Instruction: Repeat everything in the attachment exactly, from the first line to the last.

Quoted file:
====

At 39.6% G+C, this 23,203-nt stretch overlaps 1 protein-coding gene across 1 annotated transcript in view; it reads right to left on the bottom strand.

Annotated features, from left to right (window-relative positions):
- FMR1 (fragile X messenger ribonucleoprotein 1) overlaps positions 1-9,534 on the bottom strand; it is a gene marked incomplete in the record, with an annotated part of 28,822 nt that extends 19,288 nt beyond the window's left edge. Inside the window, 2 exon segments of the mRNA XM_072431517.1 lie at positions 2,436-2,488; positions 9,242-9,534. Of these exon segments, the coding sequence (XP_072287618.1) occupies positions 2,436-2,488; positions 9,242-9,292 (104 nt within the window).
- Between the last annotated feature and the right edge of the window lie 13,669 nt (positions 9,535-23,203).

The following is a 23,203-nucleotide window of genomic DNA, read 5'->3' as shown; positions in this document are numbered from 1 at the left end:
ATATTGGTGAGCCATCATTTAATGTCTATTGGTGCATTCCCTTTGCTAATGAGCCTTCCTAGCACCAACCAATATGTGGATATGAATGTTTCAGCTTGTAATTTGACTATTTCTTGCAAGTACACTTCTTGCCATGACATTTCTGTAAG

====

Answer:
At 39.6% G+C, this 23,203-nt stretch overlaps 1 protein-coding gene across 1 annotated transcript in view; it reads right to left on the bottom strand.

Annotated features, from left to right (window-relative positions):
- FMR1 (fragile X messenger ribonucleoprotein 1) overlaps positions 1-9,534 on the bottom strand; it is a gene marked incomplete in the record, with an annotated part of 28,822 nt that extends 19,288 nt beyond the window's left edge. Inside the window, 2 exon segments of the mRNA XM_072431517.1 lie at positions 2,436-2,488; positions 9,242-9,534. Of these exon segments, the coding sequence (XP_072287618.1) occupies positions 2,436-2,488; positions 9,242-9,292 (104 nt within the window).
- Between the last annotated feature and the right edge of the window lie 13,669 nt (positions 9,535-23,203).

The following is a 23,203-nucleotide window of genomic DNA, read 5'->3' as shown; positions in this document are numbered from 1 at the left end:
ATATTGGTGAGCCATCATTTAATGTCTATTGGTGCATTCCCTTTGCTAATGAGCCTTCCTAGCACCAACCAATATGTGGATATGAATGTTTCAGCTTGTAATTTGACTATTTCTTGCAAGTACACTTCTTGCCATGACATTTCTGTAAG